I never learned to knit. I am a spastic lefty. I did learn to crochet but gave it up after I developed carpal tunnel in both hands. No more holding anything for very long. Besides, I wasn't very good.

lkish77123 at gmail dot com

Brooke Showalter said...

I've never tried knitting before. I tried learning to crochet, but could never do more than a simple chain without tiring of it. Probably because I was a teenager. :) Maybe it's something I would enjoy taking up now as I get older.

holdenj said...

I have made a couple scarves, but that's about it. If I could embrace audio books more, I might have time to give it more of a chance!

Alicia said...

I've loved earlier ones in the series. I have never tried knitting - it just looks very hard for a klutz like me. :)

skkorman said...

Many years ago my aunt, who was an amazing knitter, tried to teach me how to knit—it was a total disaster!

skkorman AT bellsouth DOT net

Unknown said...

I have actually never knitted before! But my mom does, and has been doing it for so long, she is actually pretty good at it - I do like watching her work :)

Angela - Bookaunt said...

I have no experience with knitting, when it comes to that I have to left thumbs so to speak

Barbara T. said...

I have never progressed beyond basic knitting.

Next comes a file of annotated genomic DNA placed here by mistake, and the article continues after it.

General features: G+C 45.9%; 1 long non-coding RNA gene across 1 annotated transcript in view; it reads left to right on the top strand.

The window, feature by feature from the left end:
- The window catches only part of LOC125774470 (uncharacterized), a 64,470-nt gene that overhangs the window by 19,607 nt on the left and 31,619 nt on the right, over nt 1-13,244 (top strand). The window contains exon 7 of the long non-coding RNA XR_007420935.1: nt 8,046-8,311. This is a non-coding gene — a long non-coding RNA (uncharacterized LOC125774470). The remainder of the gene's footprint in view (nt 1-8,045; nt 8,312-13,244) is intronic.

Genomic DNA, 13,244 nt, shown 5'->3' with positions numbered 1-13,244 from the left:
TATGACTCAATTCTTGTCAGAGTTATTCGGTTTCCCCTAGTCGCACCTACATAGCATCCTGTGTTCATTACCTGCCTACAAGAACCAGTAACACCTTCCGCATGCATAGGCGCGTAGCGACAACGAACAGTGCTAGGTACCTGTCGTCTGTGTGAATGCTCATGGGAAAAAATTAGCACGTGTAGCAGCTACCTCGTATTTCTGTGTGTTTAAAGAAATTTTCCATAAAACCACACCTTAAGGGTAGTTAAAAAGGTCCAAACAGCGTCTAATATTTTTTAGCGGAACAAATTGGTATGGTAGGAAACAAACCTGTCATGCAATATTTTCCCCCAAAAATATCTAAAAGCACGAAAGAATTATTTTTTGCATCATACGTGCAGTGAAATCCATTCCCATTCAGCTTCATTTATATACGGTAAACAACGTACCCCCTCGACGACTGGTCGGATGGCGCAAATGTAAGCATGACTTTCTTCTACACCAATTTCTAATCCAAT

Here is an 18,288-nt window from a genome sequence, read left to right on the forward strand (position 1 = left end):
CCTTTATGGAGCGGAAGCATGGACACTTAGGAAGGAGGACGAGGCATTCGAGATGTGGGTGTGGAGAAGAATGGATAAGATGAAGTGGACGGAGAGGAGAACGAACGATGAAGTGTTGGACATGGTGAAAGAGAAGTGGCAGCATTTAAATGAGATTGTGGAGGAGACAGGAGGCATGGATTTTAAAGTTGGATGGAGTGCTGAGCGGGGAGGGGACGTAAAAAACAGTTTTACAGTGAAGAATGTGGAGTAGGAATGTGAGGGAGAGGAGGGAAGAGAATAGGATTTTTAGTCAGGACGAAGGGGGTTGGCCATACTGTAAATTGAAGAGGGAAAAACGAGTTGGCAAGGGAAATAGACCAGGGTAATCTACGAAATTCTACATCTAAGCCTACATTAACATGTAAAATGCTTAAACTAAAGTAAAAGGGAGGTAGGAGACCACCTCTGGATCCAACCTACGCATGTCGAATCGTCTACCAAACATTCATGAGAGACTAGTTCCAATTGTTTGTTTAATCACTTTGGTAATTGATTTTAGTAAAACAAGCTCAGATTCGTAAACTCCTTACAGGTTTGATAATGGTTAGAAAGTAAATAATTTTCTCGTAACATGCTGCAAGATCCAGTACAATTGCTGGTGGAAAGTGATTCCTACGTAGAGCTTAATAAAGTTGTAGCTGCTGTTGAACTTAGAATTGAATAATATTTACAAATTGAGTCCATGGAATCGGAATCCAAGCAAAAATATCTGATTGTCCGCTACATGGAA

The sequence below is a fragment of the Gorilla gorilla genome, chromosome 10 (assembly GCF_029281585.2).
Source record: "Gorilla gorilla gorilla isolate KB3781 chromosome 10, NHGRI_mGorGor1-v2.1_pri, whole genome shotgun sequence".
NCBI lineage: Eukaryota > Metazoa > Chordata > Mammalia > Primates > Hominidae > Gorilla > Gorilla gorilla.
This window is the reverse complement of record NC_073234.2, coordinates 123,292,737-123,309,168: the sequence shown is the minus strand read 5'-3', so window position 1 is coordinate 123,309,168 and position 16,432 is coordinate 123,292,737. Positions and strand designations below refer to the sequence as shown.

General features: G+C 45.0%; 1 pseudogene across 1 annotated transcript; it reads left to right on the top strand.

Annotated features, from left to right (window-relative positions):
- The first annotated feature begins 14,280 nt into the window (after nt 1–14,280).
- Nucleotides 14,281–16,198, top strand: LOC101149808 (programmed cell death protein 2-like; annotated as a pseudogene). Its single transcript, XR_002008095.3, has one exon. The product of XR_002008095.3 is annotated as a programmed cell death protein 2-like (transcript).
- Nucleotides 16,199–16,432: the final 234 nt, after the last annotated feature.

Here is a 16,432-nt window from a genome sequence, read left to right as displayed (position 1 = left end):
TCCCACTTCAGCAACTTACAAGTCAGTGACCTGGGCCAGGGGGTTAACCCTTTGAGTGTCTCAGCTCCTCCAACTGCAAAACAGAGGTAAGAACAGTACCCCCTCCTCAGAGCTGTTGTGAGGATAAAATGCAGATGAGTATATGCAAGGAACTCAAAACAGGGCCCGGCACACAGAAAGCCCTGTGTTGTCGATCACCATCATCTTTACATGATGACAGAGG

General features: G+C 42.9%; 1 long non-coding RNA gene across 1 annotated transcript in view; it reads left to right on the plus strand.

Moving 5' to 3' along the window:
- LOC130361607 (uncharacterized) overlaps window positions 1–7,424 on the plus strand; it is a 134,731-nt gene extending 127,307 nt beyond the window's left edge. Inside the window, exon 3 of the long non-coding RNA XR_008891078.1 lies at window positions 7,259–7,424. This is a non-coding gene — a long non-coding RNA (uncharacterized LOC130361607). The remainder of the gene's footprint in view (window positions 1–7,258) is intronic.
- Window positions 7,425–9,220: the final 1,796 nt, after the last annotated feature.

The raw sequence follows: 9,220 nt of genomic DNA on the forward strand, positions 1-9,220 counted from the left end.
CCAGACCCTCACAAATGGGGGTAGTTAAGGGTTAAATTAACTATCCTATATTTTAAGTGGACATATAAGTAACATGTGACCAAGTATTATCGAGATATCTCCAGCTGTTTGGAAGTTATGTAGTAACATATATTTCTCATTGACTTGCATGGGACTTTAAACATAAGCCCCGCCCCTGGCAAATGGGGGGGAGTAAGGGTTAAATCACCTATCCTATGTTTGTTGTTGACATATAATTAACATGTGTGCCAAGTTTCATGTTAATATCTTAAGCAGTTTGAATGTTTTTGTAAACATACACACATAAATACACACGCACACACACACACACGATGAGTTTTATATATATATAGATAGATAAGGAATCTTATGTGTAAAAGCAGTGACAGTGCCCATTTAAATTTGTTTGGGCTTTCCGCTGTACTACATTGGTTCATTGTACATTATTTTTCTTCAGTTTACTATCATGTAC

Rita Wray said...

I can do a basic stitch and that's about it.

Unknown said...

I have never been able to get a handle on knitting. I hear it is supposed to be calming.

Sue Farrell said...

I've tried and tried to learn to knit, but I'm more likely to stab myself with a knitting needle than actually even knit a scarf.

Anonymous said...

I am a terrible knitter and don't have the patience. I would rather read a good book any day.

cyn209 said...

I'm very good at the neverending scarf!! LOL!! I never learned how to finish one!!!

bn100 said...

haven't tried it

Unknown said...

I'm not a knitter, but I admire those with the skill to do it.

Anita Yancey said...

I tried to learn to knit, but I just couldn't master it. I think it's because I'm all thumbs.

Kimberly Wyatt said...

I've yet to learn how to knit, although it is definitely on my list.

lag123 said...

I have been knitting for ten years and I love it,

lag110 at mchsi dot com

Natasha said...

I haven't learned how to knit yet.
Thanks for the chance to win!